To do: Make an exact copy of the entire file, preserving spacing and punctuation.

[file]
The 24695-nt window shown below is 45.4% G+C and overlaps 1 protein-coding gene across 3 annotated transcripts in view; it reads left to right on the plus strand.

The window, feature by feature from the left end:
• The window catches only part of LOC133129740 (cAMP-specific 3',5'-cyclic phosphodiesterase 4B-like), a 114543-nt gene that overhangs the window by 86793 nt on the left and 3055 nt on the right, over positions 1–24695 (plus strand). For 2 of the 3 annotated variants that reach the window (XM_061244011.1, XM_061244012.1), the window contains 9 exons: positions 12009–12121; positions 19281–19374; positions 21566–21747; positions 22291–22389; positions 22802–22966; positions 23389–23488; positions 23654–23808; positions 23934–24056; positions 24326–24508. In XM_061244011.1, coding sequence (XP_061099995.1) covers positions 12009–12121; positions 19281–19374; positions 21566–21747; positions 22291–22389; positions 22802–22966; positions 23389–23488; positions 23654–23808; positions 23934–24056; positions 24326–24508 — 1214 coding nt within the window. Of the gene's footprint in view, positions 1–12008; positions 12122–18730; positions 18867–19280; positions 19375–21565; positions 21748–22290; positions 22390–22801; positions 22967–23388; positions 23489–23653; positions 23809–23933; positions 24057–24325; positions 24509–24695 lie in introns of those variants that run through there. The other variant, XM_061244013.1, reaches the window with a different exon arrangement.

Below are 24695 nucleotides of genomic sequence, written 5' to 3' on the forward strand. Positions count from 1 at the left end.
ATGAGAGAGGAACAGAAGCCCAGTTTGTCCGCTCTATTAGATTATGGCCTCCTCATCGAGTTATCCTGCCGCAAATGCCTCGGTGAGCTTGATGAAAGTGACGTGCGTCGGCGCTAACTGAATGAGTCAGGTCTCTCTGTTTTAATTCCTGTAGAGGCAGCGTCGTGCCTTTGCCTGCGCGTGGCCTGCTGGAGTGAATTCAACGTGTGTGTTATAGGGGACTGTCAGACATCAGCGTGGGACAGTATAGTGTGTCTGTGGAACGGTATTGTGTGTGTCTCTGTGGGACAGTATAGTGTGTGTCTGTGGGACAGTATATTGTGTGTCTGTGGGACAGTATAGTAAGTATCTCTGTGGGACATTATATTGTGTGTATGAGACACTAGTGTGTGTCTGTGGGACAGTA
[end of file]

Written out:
The 24695-nt window shown below is 45.4% G+C and overlaps 1 protein-coding gene across 3 annotated transcripts in view; it reads left to right on the plus strand.

The window, feature by feature from the left end:
• The window catches only part of LOC133129740 (cAMP-specific 3',5'-cyclic phosphodiesterase 4B-like), a 114543-nt gene that overhangs the window by 86793 nt on the left and 3055 nt on the right, over positions 1–24695 (plus strand). For 2 of the 3 annotated variants that reach the window (XM_061244011.1, XM_061244012.1), the window contains 9 exons: positions 12009–12121; positions 19281–19374; positions 21566–21747; positions 22291–22389; positions 22802–22966; positions 23389–23488; positions 23654–23808; positions 23934–24056; positions 24326–24508. In XM_061244011.1, coding sequence (XP_061099995.1) covers positions 12009–12121; positions 19281–19374; positions 21566–21747; positions 22291–22389; positions 22802–22966; positions 23389–23488; positions 23654–23808; positions 23934–24056; positions 24326–24508 — 1214 coding nt within the window. Of the gene's footprint in view, positions 1–12008; positions 12122–18730; positions 18867–19280; positions 19375–21565; positions 21748–22290; positions 22390–22801; positions 22967–23388; positions 23489–23653; positions 23809–23933; positions 24057–24325; positions 24509–24695 lie in introns of those variants that run through there. The other variant, XM_061244013.1, reaches the window with a different exon arrangement.

Below are 24695 nucleotides of genomic sequence, written 5' to 3' on the forward strand. Positions count from 1 at the left end.
ATGAGAGAGGAACAGAAGCCCAGTTTGTCCGCTCTATTAGATTATGGCCTCCTCATCGAGTTATCCTGCCGCAAATGCCTCGGTGAGCTTGATGAAAGTGACGTGCGTCGGCGCTAACTGAATGAGTCAGGTCTCTCTGTTTTAATTCCTGTAGAGGCAGCGTCGTGCCTTTGCCTGCGCGTGGCCTGCTGGAGTGAATTCAACGTGTGTGTTATAGGGGACTGTCAGACATCAGCGTGGGACAGTATAGTGTGTCTGTGGAACGGTATTGTGTGTGTCTCTGTGGGACAGTATAGTGTGTGTCTGTGGGACAGTATATTGTGTGTCTGTGGGACAGTATAGTAAGTATCTCTGTGGGACATTATATTGTGTGTATGAGACACTAGTGTGTGTCTGTGGGACAGTA